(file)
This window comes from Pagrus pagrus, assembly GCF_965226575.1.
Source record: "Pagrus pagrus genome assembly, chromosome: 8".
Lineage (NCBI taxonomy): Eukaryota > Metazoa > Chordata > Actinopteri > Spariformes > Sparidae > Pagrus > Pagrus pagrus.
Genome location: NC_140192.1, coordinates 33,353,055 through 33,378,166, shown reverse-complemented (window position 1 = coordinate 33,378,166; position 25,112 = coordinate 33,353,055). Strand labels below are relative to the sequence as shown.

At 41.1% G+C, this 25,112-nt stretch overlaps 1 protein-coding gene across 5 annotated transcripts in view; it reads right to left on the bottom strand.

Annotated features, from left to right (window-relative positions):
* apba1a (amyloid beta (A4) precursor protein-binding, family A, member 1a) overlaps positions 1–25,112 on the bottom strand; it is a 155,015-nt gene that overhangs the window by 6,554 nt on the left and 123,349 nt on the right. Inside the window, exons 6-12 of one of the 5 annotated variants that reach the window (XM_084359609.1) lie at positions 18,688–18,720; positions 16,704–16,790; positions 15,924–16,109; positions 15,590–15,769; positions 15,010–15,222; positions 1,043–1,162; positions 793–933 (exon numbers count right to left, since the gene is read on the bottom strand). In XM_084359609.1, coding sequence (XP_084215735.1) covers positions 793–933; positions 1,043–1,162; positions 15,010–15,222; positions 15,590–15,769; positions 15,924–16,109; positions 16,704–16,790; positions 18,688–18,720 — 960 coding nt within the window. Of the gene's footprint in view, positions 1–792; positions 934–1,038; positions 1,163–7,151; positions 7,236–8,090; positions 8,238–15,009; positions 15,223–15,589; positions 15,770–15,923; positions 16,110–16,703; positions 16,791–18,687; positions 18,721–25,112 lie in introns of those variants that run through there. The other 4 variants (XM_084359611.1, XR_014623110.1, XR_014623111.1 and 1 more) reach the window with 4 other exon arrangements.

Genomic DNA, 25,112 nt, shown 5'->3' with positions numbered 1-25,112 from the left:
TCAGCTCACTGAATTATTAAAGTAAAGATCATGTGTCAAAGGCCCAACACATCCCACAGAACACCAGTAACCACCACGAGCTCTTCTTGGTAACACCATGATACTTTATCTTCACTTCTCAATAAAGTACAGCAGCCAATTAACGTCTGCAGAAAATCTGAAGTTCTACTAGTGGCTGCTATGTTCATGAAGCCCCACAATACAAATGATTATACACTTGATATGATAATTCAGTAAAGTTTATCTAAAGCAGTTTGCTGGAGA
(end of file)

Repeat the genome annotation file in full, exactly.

This window comes from Pagrus pagrus, assembly GCF_965226575.1.
Source record: "Pagrus pagrus genome assembly, chromosome: 8".
Lineage (NCBI taxonomy): Eukaryota > Metazoa > Chordata > Actinopteri > Spariformes > Sparidae > Pagrus > Pagrus pagrus.
Genome location: NC_140192.1, coordinates 33,353,055 through 33,378,166, shown reverse-complemented (window position 1 = coordinate 33,378,166; position 25,112 = coordinate 33,353,055). Strand labels below are relative to the sequence as shown.

At 41.1% G+C, this 25,112-nt stretch overlaps 1 protein-coding gene across 5 annotated transcripts in view; it reads right to left on the bottom strand.

Annotated features, from left to right (window-relative positions):
* apba1a (amyloid beta (A4) precursor protein-binding, family A, member 1a) overlaps positions 1–25,112 on the bottom strand; it is a 155,015-nt gene that overhangs the window by 6,554 nt on the left and 123,349 nt on the right. Inside the window, exons 6-12 of one of the 5 annotated variants that reach the window (XM_084359609.1) lie at positions 18,688–18,720; positions 16,704–16,790; positions 15,924–16,109; positions 15,590–15,769; positions 15,010–15,222; positions 1,043–1,162; positions 793–933 (exon numbers count right to left, since the gene is read on the bottom strand). In XM_084359609.1, coding sequence (XP_084215735.1) covers positions 793–933; positions 1,043–1,162; positions 15,010–15,222; positions 15,590–15,769; positions 15,924–16,109; positions 16,704–16,790; positions 18,688–18,720 — 960 coding nt within the window. Of the gene's footprint in view, positions 1–792; positions 934–1,038; positions 1,163–7,151; positions 7,236–8,090; positions 8,238–15,009; positions 15,223–15,589; positions 15,770–15,923; positions 16,110–16,703; positions 16,791–18,687; positions 18,721–25,112 lie in introns of those variants that run through there. The other 4 variants (XM_084359611.1, XR_014623110.1, XR_014623111.1 and 1 more) reach the window with 4 other exon arrangements.

Genomic DNA, 25,112 nt, shown 5'->3' with positions numbered 1-25,112 from the left:
TCAGCTCACTGAATTATTAAAGTAAAGATCATGTGTCAAAGGCCCAACACATCCCACAGAACACCAGTAACCACCACGAGCTCTTCTTGGTAACACCATGATACTTTATCTTCACTTCTCAATAAAGTACAGCAGCCAATTAACGTCTGCAGAAAATCTGAAGTTCTACTAGTGGCTGCTATGTTCATGAAGCCCCACAATACAAATGATTATACACTTGATATGATAATTCAGTAAAGTTTATCTAAAGCAGTTTGCTGGAGA